2. Do the Little Things. There are a lot of things involved when you move, but if you may be a subject of a residency audit it pays to do them. Register to vote in your new city. Make sure you register your car(s), and get a new driver’s license. Yes, the DMV isn’t fun but you need to do this. Change your address with your financial institutions. Have utility bills in your name. Find a new house of worship in your new home. The list is lengthy, but the more you do the easier a residency audit will be.

3. Document, Document, Document. One of my favorite sayings is that if you keep good records an audit is an annoyance; if you don’t keep good records an audit is a painful annoyance. You need to double or triple that for a residency audit.

The last residency audit I was involved with was for a couple that moved from New York to Las Vegas. They really moved and had all their documents. New York alleged that because they didn’t buy a new home for six months after they moved to Las Vegas they were still New York residents. However, the couple (and their children) really did move: There was a lease for their rental home, private school receipts from here, voter registration cards, etc. The couple won the residency audit.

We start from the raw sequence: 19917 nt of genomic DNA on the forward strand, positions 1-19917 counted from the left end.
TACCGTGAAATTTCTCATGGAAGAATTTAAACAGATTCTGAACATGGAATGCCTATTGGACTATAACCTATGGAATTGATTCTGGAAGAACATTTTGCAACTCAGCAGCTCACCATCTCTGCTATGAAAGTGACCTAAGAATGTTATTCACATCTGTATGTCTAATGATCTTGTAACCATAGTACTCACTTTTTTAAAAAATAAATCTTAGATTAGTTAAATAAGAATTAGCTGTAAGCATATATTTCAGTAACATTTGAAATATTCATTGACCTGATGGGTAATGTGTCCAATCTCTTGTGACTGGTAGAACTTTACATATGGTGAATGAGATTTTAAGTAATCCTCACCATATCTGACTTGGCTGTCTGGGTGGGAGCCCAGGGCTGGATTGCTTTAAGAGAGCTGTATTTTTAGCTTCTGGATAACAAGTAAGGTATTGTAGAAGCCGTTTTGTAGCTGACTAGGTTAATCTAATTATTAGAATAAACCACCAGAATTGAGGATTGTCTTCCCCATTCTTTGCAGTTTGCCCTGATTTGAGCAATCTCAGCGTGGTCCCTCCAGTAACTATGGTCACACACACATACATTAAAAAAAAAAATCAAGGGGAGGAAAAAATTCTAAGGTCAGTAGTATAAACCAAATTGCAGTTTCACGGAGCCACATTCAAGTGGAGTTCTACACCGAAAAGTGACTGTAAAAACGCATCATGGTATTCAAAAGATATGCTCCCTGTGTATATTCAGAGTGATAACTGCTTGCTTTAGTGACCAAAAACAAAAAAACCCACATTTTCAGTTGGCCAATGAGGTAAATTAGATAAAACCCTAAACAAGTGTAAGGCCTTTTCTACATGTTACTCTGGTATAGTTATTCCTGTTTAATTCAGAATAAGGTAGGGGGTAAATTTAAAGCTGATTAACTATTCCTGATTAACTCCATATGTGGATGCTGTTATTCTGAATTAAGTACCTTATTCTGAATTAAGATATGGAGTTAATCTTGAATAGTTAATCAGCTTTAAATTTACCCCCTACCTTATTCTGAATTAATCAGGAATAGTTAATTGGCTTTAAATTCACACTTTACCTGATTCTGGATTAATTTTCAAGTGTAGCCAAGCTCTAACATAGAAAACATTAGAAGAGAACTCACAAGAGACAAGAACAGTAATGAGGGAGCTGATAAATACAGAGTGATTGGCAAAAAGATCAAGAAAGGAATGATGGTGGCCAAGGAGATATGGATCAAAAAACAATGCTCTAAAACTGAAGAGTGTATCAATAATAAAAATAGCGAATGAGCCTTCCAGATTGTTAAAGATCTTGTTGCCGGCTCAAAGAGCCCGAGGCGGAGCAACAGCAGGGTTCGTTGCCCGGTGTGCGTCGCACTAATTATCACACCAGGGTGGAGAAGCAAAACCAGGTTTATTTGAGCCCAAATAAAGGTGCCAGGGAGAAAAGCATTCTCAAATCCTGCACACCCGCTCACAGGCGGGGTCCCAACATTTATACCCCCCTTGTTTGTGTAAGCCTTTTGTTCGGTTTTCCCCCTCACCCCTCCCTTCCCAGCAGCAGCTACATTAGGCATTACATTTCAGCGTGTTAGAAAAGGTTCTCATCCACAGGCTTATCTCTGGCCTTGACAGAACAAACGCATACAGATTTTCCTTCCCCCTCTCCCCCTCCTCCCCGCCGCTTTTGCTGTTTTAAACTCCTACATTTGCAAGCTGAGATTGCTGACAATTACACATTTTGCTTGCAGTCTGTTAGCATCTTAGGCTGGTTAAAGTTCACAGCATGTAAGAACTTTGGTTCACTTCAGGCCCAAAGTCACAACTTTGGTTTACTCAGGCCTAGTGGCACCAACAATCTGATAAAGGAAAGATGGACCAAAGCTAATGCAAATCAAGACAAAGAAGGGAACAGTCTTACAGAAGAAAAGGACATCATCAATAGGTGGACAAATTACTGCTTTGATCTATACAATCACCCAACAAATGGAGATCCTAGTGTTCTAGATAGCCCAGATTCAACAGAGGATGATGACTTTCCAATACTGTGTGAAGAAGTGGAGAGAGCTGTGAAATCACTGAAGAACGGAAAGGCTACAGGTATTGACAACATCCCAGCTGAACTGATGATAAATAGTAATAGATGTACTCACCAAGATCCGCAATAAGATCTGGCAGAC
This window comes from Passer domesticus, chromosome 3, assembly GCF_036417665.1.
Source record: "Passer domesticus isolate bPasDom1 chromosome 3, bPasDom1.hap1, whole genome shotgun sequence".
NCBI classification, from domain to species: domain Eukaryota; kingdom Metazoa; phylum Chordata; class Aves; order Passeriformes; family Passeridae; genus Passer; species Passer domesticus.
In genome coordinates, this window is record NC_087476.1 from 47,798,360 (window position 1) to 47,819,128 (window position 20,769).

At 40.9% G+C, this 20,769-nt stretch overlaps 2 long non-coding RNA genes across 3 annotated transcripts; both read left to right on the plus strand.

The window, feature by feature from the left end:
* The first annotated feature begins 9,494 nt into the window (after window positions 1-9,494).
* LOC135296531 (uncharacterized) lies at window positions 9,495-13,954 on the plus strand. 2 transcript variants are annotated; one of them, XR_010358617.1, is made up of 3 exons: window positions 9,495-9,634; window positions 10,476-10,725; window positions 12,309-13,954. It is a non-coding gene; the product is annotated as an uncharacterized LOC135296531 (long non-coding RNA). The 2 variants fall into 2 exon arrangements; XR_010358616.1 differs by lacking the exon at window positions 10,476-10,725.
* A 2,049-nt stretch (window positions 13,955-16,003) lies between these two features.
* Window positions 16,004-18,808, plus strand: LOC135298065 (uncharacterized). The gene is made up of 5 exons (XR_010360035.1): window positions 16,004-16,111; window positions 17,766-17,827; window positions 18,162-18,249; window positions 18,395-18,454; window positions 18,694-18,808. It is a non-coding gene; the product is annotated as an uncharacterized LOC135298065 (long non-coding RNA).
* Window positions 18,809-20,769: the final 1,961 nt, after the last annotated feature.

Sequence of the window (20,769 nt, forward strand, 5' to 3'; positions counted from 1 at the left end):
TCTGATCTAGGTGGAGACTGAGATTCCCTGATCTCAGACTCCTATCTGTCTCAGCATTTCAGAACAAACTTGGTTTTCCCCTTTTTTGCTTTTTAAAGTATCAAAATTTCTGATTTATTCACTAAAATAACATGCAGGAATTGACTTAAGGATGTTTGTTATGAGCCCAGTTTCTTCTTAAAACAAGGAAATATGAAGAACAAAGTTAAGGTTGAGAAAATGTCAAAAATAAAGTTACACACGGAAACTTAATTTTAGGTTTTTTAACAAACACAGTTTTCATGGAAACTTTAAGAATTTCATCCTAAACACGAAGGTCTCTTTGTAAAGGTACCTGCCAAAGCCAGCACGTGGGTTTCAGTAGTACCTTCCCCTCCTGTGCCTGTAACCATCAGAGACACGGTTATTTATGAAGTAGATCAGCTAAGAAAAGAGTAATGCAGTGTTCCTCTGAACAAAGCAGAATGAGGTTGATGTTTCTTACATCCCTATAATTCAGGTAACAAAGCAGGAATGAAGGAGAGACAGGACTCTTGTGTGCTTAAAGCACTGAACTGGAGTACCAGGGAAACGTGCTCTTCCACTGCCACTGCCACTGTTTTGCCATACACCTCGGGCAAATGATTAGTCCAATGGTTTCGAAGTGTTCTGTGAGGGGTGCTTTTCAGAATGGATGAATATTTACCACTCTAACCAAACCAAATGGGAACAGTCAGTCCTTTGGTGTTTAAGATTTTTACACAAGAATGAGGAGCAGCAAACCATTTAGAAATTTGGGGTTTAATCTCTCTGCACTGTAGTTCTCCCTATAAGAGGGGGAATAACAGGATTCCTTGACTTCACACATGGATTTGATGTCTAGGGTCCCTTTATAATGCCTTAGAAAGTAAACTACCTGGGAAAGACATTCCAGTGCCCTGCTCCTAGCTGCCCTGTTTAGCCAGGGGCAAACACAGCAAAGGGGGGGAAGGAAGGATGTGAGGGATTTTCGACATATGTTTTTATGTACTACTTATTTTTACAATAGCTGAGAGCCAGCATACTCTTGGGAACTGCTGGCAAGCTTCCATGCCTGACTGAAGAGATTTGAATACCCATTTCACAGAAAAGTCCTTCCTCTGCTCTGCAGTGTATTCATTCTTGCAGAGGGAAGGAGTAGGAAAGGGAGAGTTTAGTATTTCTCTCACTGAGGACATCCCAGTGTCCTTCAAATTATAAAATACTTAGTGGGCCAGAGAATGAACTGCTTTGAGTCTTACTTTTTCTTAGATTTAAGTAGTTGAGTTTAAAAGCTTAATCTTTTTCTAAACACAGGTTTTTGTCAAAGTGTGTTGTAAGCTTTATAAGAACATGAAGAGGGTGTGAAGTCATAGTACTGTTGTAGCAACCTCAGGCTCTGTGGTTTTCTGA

4. Stay Around. You need to stay in your new tax home for four months (minimum)–six months or longer is far better–or your old home could say you haven’t changed your domicile (the place you intend to return to). Indeed, if you can avoid your old home for a year that’s far better.

5. California Tries to Exhaust Litigation Opponents. If you end up in a fight with California one component of the state’s strategy is to financially exhaust opponents. Mr. Hyatt’s dispute began in 1993. It is now 2017. I wouldn’t be surprised if there’s still litigation involved with the dispute into the next decade. Most individuals in fights with the FTB don’t have the resources that Gilbert Hyatt has. It’s very easy to have a Pyrrhic victory in a fight with a tax agency.

There’s a lot more involved when you change your residency. Realize if you’re a high-income individual and you move from California to Nevada you’ve painted a target on your back. If you really do move, do the little things and keep good records.

Home Is Where the Family Is

Sunday, September 23rd, 2012

Last week there was an interesting case out of Iowa regarding domicile. A man was working in South Dakota but his family home was in Iowa. He decided to file as a South Dakota resident. Could it be that South Dakota’s 0% state income tax rate was more appealing than Iowa’s 8.9% rate? Perhaps I’m too cynical (not).

In any case, the taxpayer lost because he did many of the things that are necessary wrong. For those wondering about domicile cases, Joe Kristan’s report on the case is must reading.